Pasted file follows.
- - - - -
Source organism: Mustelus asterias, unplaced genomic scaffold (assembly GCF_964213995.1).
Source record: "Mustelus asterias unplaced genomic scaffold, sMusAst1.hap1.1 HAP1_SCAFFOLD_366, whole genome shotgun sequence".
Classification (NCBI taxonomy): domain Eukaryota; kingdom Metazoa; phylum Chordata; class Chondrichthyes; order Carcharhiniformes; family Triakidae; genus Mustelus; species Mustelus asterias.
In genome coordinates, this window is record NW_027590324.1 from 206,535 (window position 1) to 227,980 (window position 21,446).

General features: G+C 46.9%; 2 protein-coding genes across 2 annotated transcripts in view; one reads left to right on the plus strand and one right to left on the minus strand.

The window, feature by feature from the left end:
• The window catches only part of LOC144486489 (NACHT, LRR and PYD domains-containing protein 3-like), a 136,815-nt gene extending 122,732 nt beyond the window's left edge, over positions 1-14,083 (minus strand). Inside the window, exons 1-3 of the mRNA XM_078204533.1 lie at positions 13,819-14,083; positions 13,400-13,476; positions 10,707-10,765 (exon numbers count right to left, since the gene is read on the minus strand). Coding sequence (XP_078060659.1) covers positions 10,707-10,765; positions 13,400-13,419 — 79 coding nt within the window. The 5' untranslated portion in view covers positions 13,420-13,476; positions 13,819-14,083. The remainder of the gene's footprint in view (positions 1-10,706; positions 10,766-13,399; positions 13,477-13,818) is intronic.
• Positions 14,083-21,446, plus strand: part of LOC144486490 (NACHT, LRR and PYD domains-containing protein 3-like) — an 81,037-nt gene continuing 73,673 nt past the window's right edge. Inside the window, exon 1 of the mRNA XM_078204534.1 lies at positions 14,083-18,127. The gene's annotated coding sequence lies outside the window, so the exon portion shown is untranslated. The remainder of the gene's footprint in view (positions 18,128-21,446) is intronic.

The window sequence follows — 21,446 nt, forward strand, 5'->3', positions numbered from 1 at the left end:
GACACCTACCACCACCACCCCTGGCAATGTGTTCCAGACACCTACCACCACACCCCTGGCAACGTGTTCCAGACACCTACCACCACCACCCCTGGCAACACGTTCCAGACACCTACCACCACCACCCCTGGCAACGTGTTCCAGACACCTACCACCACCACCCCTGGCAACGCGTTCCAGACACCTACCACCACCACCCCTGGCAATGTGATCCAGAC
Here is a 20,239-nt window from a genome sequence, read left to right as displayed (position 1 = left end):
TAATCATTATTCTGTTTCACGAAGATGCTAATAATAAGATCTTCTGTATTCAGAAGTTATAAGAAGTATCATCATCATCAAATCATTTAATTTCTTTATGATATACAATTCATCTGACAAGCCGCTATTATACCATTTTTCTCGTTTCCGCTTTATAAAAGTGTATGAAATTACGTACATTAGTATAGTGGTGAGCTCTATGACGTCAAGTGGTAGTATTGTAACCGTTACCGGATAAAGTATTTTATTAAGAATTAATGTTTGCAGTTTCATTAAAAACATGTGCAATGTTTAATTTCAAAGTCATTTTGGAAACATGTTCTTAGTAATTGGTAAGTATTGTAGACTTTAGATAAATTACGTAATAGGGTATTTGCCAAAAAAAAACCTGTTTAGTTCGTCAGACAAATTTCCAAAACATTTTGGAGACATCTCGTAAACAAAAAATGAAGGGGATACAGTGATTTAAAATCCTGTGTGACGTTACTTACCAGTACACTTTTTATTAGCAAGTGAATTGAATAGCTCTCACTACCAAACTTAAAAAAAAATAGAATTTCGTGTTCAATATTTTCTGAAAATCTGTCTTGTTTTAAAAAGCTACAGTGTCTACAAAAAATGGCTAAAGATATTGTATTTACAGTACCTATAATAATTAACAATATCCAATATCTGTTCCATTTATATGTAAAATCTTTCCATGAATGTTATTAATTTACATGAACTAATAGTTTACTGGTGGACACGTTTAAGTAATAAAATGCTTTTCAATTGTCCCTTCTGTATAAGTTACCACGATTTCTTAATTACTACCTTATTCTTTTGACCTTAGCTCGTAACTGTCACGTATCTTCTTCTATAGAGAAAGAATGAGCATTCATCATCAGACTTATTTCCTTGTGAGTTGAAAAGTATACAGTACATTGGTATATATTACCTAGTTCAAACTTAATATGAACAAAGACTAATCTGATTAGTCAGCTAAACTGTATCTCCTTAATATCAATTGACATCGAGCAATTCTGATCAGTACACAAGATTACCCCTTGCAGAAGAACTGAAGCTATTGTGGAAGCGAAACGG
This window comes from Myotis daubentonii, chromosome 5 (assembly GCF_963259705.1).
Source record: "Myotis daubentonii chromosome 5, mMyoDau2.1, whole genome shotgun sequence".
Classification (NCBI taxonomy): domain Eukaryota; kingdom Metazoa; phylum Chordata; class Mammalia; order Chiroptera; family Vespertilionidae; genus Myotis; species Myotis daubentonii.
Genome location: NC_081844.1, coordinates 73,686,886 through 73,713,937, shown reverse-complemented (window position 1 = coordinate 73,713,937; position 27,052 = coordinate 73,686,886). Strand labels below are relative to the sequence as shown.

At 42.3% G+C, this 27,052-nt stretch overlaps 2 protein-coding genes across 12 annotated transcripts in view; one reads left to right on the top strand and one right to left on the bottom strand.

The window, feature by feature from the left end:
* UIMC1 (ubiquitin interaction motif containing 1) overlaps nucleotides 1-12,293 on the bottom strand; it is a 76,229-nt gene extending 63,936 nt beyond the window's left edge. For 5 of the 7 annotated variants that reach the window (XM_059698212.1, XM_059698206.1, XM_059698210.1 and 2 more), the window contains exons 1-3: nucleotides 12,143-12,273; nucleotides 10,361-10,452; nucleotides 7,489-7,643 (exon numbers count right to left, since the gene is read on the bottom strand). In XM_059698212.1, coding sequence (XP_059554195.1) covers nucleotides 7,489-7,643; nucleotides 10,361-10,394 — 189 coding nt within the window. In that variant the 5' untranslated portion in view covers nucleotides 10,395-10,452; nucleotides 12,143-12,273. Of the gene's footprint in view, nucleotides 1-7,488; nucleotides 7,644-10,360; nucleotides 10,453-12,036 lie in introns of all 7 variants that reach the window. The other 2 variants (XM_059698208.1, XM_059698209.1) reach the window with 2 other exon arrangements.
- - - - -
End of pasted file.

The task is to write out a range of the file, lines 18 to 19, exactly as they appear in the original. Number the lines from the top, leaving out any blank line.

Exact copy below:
The window, feature by feature from the left end:
* UIMC1 (ubiquitin interaction motif containing 1) overlaps nucleotides 1-12,293 on the bottom strand; it is a 76,229-nt gene extending 63,936 nt beyond the window's left edge. For 5 of the 7 annotated variants that reach the window (XM_059698212.1, XM_059698206.1, XM_059698210.1 and 2 more), the window contains exons 1-3: nucleotides 12,143-12,273; nucleotides 10,361-10,452; nucleotides 7,489-7,643 (exon numbers count right to left, since the gene is read on the bottom strand). In XM_059698212.1, coding sequence (XP_059554195.1) covers nucleotides 7,489-7,643; nucleotides 10,361-10,394 — 189 coding nt within the window. In that variant the 5' untranslated portion in view covers nucleotides 10,395-10,452; nucleotides 12,143-12,273. Of the gene's footprint in view, nucleotides 1-7,488; nucleotides 7,644-10,360; nucleotides 10,453-12,036 lie in introns of all 7 variants that reach the window. The other 2 variants (XM_059698208.1, XM_059698209.1) reach the window with 2 other exon arrangements.